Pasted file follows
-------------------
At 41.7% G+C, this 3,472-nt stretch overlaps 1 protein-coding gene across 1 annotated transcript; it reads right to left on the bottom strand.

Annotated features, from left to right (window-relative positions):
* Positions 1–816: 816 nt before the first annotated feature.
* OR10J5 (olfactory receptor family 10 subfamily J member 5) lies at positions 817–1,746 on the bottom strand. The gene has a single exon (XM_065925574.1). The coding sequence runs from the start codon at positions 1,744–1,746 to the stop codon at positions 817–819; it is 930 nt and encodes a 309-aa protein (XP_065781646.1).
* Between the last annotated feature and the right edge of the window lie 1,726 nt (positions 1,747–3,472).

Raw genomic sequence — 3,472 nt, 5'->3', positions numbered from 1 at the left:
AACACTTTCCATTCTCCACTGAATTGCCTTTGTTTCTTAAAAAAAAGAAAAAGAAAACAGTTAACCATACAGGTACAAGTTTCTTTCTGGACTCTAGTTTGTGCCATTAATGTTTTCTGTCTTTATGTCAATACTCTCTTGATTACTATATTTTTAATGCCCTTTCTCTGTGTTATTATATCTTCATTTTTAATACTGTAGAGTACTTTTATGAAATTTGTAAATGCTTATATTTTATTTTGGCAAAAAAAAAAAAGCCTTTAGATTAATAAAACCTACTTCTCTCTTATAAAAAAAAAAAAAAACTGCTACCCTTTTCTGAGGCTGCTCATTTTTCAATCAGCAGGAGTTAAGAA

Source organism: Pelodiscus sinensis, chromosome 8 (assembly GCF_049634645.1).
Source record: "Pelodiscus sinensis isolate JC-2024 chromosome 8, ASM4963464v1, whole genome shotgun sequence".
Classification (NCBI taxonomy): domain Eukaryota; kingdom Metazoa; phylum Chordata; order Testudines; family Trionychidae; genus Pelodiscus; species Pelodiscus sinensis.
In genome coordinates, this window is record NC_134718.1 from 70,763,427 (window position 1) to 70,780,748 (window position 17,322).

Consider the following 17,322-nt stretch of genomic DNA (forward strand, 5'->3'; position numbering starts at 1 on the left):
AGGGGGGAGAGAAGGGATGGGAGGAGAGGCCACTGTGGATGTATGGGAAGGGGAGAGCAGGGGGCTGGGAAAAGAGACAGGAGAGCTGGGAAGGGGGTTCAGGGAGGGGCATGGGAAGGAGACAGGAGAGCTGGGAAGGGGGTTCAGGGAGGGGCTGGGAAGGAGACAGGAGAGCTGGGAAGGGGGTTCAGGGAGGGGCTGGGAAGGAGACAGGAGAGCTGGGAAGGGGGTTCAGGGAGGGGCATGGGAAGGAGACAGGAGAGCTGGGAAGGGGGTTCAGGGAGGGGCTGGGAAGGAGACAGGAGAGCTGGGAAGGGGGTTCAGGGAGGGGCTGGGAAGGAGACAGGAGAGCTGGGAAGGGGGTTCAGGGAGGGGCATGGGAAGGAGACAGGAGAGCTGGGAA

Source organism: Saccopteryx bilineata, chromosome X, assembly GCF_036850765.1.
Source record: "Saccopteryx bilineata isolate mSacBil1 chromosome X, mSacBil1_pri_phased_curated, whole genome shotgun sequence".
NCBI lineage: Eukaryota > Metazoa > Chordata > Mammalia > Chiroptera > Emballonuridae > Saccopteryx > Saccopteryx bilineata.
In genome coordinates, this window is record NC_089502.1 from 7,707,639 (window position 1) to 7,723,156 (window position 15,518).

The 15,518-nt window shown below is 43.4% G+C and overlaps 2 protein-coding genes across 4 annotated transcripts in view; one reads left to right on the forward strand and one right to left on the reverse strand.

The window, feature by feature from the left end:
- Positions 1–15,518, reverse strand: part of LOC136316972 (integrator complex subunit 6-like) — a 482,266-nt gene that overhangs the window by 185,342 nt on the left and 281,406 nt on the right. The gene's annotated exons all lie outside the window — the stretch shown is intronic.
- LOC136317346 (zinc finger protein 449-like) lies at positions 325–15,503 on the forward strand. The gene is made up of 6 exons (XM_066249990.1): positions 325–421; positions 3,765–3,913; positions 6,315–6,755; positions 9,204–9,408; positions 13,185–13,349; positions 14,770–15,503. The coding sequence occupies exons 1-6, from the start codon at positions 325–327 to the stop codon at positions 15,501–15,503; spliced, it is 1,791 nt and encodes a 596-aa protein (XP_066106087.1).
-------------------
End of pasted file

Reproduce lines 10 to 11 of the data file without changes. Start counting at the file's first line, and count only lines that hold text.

Classification (NCBI taxonomy): domain Eukaryota; kingdom Metazoa; phylum Chordata; order Testudines; family Trionychidae; genus Pelodiscus; species Pelodiscus sinensis.
In genome coordinates, this window is record NC_134718.1 from 70,763,427 (window position 1) to 70,780,748 (window position 17,322).